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Short, sharp wine recommendations

Entries in France (3)


Memorial Day Weekend? Think pink.

If you know me at all, you probably know damn well that I view warm weather and lazy days as just another good excuse to drink pink. Even before it became trendy, I was proud to say that I loves me some Rosé. 

And really, let's get real here, when I think pink, my go-to country is most definitely France. Provence? Delicious. Bandol? C'mon - ridiculously good. And today, my friends, I'm hitting the Pyrenees and heading straight into the Languedoc.

I just popped (er, screwed) a bottle of 2011 Domaine Begude Vin de Pays d'Oc Rosé. For $13, this is a screaming deal of a wine, and it's made from 100% Pinot Noir. The nose is brilliant for a hot, sunny day in the backyard. Fresh strawberries and, dare I say, watermelon Jolly Ranchers on the nose (and I mean that in a good way), a bright, palate cleansing acidity on the palate with tart strawberry and a generous minerality (hey, it's from the Pyrenees for crying out loud), and a long pomelo-esque finish really make this wine wonderful for food. It'll easily stand up to salad dressing, but give it to me with fried calamari, thank-you very much. Or just goddamn quaff it down during your bocce game.

If you can't find Domaine Begude - don't fret. Find a good wine store and ask them to point you to their favorite French Rosés. You really can't go wrong. Or, hey VinoRadio is here to help. And also here, for that matter.

Did I mention I loves me some Rosé? Have a great weekend.


Modest Mondays - 2009 Château Coupe Roses Minervois

Everyday opulence - the $13.50 Château Coupe Roses MinervoisFirst, let's get this out of the way: the '09 Château Coupe Roses Minervois is a screamin deal for $13.50. It's got character, opulence, and just a bit of earthy funk underneath its ripe cherry, stewed tomato, and dusty spice flavors. Like many other Minervois AOC wines, this is a blend of old-vine Carignan and Grenache. It is rich, fruit-driven, and delicious, reminiscent of a great Paso Rhone Blend but waaaaay cheaper. There's also some definite French terroir underneath the brambly stuff, which keeps it a bit more down to earth.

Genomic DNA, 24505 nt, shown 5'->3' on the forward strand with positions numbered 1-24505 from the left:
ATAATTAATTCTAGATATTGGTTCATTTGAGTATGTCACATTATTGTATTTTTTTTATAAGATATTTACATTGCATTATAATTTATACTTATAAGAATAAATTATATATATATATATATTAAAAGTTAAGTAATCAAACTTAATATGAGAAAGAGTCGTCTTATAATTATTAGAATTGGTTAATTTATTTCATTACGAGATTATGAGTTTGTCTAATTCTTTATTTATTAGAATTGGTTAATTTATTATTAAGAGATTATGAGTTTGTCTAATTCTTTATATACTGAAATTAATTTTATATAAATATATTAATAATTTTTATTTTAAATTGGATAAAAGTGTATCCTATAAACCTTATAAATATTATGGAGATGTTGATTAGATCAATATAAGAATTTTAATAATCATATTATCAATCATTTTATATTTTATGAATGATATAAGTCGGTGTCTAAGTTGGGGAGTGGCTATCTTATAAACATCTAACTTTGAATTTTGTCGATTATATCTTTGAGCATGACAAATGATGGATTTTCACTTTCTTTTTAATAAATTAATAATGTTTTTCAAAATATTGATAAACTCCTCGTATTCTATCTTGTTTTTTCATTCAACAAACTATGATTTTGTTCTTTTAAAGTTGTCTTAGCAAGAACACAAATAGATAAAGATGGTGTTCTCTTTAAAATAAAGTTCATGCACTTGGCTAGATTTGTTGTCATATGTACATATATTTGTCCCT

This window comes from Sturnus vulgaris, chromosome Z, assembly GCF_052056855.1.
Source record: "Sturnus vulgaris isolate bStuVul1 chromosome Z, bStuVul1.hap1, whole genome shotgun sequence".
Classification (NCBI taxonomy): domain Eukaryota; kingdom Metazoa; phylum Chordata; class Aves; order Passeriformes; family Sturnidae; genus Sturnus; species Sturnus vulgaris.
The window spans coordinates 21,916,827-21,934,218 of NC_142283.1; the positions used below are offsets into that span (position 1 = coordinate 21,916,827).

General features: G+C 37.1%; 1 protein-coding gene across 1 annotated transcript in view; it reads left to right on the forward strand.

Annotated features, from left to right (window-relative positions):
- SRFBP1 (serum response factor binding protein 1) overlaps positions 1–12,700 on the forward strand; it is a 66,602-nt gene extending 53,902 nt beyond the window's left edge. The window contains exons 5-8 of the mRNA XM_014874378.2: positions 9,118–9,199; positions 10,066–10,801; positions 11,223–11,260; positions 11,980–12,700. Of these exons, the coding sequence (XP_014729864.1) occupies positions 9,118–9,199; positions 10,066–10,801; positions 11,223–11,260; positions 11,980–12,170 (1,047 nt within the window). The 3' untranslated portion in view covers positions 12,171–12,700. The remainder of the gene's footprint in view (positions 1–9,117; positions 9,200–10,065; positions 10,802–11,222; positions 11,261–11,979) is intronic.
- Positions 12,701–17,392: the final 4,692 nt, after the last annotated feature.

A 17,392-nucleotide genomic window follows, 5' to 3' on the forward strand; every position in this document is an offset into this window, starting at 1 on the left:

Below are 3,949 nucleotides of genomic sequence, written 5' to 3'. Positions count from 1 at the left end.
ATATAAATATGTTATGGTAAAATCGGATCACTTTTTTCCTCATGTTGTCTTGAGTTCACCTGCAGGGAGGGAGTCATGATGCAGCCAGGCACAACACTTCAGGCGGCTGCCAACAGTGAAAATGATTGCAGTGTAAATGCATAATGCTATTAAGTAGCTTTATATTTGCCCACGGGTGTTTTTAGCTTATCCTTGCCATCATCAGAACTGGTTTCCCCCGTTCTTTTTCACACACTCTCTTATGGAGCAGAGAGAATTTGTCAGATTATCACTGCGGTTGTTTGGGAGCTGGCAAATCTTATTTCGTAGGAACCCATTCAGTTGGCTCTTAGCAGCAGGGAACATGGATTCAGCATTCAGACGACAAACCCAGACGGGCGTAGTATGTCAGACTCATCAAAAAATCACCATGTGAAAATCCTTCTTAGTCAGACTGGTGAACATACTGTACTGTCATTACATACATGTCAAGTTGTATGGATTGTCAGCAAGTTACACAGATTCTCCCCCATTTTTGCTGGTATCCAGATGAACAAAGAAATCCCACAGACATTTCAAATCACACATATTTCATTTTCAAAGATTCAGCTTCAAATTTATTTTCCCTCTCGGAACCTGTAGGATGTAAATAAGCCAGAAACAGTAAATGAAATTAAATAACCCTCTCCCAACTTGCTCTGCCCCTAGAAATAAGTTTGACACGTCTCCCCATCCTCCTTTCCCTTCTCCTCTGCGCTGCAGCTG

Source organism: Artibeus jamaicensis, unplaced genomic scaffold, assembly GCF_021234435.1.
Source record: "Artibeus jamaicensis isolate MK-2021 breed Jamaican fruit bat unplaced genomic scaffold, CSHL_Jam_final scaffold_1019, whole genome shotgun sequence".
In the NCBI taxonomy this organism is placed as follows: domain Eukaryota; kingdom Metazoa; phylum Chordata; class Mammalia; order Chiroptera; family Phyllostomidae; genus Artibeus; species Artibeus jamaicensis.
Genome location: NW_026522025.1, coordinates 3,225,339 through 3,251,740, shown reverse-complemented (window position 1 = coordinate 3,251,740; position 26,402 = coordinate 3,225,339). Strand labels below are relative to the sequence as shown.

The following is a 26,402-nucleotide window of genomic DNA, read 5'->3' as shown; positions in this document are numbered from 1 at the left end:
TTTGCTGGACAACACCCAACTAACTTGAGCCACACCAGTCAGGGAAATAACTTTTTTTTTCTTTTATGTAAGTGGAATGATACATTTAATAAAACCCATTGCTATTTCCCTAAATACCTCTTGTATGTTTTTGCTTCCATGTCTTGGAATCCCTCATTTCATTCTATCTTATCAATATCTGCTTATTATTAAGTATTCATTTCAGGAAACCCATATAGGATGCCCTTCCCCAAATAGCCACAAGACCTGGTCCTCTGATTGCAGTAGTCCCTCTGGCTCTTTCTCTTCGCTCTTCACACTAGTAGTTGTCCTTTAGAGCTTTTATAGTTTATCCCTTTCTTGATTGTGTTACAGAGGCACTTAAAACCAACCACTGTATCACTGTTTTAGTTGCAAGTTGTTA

While this is not a natural (or even organic) wine, the vignerons practice something called lutte raisonnée, which in English means "reasoned fight" - this basically boils down to farming in a manner somewhere between organic and conventional: they try to avoid chemicals except when absolutely necessary. Often this is a precursor to a winery going officially organic, and I hope so in this case.

This very tasty treat goes for $13.50 at Arlequin in San Francisco. I had it one night with a burger, the next with ratatouille, and it was quite nice with both. The importer's label specifies that it is "meant to be drunk young," and I can tell you with assurance that this wine will not last long in a cellar - pop it now.


Modest Mondays - Clos La Coutale, 2007 Cahors

A soul pleasing blend of 80% Côt (aka Malbec, for you non Francofiles) and 20% Merlot (sidenote: that grape that got a bad rap when Sideways' Miles hated on them should be reconsidered, people, and not just in blends like this), has a nose of ripe blackberry, herbs, bacon fat, a bit of funk, and goddamnit, Parker's right about the black walnut husks (ok, I admit the guy has a great nose).  Medium bodied, wild berries and black cherry in the midpalate, grippy tannens, racy acid, bone dry: good times, and for $14, I mean, C'mon.  Decant for a few hours (it's tight out of the bottle), or hell, let a bottle or two of this one sit for a couple years to let the tannins smooth out.  Or do it like they do in Cahors: melt the tannins and cut the acid with some nice duck fat!

(PS - three of my favorite people -- and, er, frogs -- I've never met are named Kermit -- Kermit Ruffins, Kermit the Frog, and Kermit Lynch, whose imports you can always trust -- and this Cahors is one of em.)